arises out of the ashes of his father’s death
looks down the road
Meets a benevolent family who are willing to take him in.
“How do I know you are one of the good guys?”
“Are you carrying the fire?”
“Yes. We are.”
“Do you have any kids? We do.”
“Do you have a little boy?… You didn’t eat them?… And I can go with you?”
“Yes, you can.”
“Okay then. Okay.”
Bleak and terrible book and a hopeful ending.
Kennedy says: “The father was right about goodness. It arrives on cue as a deus ex machina that has been following …”
“redemption of the father and his child… holy”
“will bring goodness to the next generation”
The woman put her arms around him when she saw him.
She talked to him about God.
He didn’t talk to God, but he did talk to his father.
The woman said that was all right.
“He walked back to the woods beside his father. He was wrapped in a blanket as the man had promised. … I’ll talk to you everyday and I won’t forget no matter what. … Then he rose and turned and walked back out to the road.”
(end of book)
Jonathan Himes at John Brown University
“On Lewis’ TheÂ Dark Tower“
produced the critical edition of The Old EnglishÂ Epic of Waldere
CS Lewis’ work less familiar to those than Tolkien.
The question of whetehr Lewis wrote The Dark Tower is a posthumous discussion. It was not published until 1977.
Men use chronoscope to see across universes.
Handwriting is indistinguishable from Lewis’, so it is not fake.
One may conclude that he worked on it in stages. Lack of polish and crudity is reasonable, because it was a draft and abandoned.
Himes said he was trying to write an allegory against sexual addiction.
Abortive attempt by Lewis to portray deviant and self-centered sexuality.
Notorious episodes of “stinging man” or “unicorn lord.”
Butting his head into the minds of victims.
McFee character (from That Hideous Strength, statements from both are the same) plays a major role and assists Lewis afterward in narrating them.
Scudamore is the assistant to the chronoscope’s views. He sees a double in another dimension and gradually grows a sting of his own. He has a headache in sympathy while waiting for his fiancee. The double of S- sees the double of his fiancee (admirable, old fashioned double), who tells what happened. They grew up together until he went to become a stinging man/unicorn lord.
People could either become a stinging man OR a minion.
The stinging man looks through his chronoscope at the Cambridge man.
Watches Lewis, Ransome, and McFee “while stroking his forehead’s appendage” for ten minutes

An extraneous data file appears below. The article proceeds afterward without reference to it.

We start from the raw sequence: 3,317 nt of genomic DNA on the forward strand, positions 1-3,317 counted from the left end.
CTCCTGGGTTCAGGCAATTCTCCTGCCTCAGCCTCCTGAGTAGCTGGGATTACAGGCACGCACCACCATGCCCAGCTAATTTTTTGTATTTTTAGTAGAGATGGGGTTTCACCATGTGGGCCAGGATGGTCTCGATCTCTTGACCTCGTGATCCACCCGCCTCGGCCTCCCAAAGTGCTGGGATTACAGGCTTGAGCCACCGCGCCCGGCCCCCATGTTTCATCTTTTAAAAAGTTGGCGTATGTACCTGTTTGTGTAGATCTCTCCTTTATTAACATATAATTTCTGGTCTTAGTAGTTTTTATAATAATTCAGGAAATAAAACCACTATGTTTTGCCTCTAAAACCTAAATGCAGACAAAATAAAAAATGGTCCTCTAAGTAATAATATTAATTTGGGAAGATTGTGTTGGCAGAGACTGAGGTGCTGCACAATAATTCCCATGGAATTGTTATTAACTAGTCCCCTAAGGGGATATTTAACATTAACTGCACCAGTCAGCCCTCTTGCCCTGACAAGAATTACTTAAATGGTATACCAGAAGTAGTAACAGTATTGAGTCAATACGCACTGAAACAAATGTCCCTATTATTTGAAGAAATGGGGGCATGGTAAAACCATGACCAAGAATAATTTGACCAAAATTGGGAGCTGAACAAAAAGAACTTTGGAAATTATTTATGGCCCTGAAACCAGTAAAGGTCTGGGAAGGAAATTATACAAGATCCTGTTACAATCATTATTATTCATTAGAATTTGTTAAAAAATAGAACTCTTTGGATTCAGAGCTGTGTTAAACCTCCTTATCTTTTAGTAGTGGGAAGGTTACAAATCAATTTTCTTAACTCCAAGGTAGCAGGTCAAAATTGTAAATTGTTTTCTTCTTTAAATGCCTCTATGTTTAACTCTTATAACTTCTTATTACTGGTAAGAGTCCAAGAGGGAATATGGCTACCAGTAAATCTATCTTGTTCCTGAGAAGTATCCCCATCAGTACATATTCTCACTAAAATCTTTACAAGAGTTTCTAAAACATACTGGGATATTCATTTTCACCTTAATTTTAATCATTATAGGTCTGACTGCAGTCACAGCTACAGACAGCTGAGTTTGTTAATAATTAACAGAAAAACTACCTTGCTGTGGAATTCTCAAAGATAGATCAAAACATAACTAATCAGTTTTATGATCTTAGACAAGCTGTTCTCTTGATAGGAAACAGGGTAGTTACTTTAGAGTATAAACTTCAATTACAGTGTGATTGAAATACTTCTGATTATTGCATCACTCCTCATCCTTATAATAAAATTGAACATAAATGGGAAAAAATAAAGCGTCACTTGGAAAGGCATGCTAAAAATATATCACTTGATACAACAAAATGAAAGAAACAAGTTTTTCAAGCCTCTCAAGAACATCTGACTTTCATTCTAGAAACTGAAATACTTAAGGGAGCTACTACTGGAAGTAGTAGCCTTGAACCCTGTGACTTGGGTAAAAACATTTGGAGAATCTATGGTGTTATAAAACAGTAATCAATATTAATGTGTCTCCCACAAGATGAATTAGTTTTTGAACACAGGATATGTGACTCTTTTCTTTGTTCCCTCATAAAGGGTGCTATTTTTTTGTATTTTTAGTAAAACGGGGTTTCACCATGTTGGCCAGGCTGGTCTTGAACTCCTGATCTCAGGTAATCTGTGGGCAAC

“They’ve got one of our buildings and hundreds of our people… It’s all mixed up with us somehow.”
Ransome: “contains these replicas… there may be any number of others”
McFee: “It’s long odds against particles … in the same body… got the boy and the girl…”
Lines of dialogue explains how they can find themselves in another universe.
Sting used to produce more replicas, while observing, and creating minions.
Lewis says the many-bodied idol can’t be described without endangering others…
Idol matches with the unicorn’s stinger
Scudamore finds that human brains are powered by chronoscopes in their alternate/evil universe.
Exchange twisted minds with happy, normal people.
Decent earth folk have their psyches erased while the evil folks have taken their place on our earth.
Near the end of the fragment McFee and Ransome realize that it is another time and it is coming closer to us. Eventually they won’t need a chronoscope to corrupt our world.
“deviant solitary” = masturbation
Lewis’ interpretation might be “just say no to sex.”
Spenser and others say Christian chastity is beautiful married sex. Not the absence of sex.
Lewis’ conservative view of normative sex: “full of goodwill, not forgetful of God… embraces…” and then next time may regard the person as a thing, a way to get a feeling
Radcliffe equates stingings with sex warned against.
BUT private sexual fantasy uses the other person as a sexual object without the other person’s permission, thus breaking their relationship in the masturbator’s psyche.
The stinging man is at the mercy of his own horn, but it grows wearisome and doesn’t want it.
Radcliffe believes Scudamore may castrate himself “handing over their stings”
BUT Lewis’ presentation introduces the option of sacrificial release
Stings are objectification, but
Warning against dangers of totalitarianism and sexual addiction.
Both have in common treating other people as objects.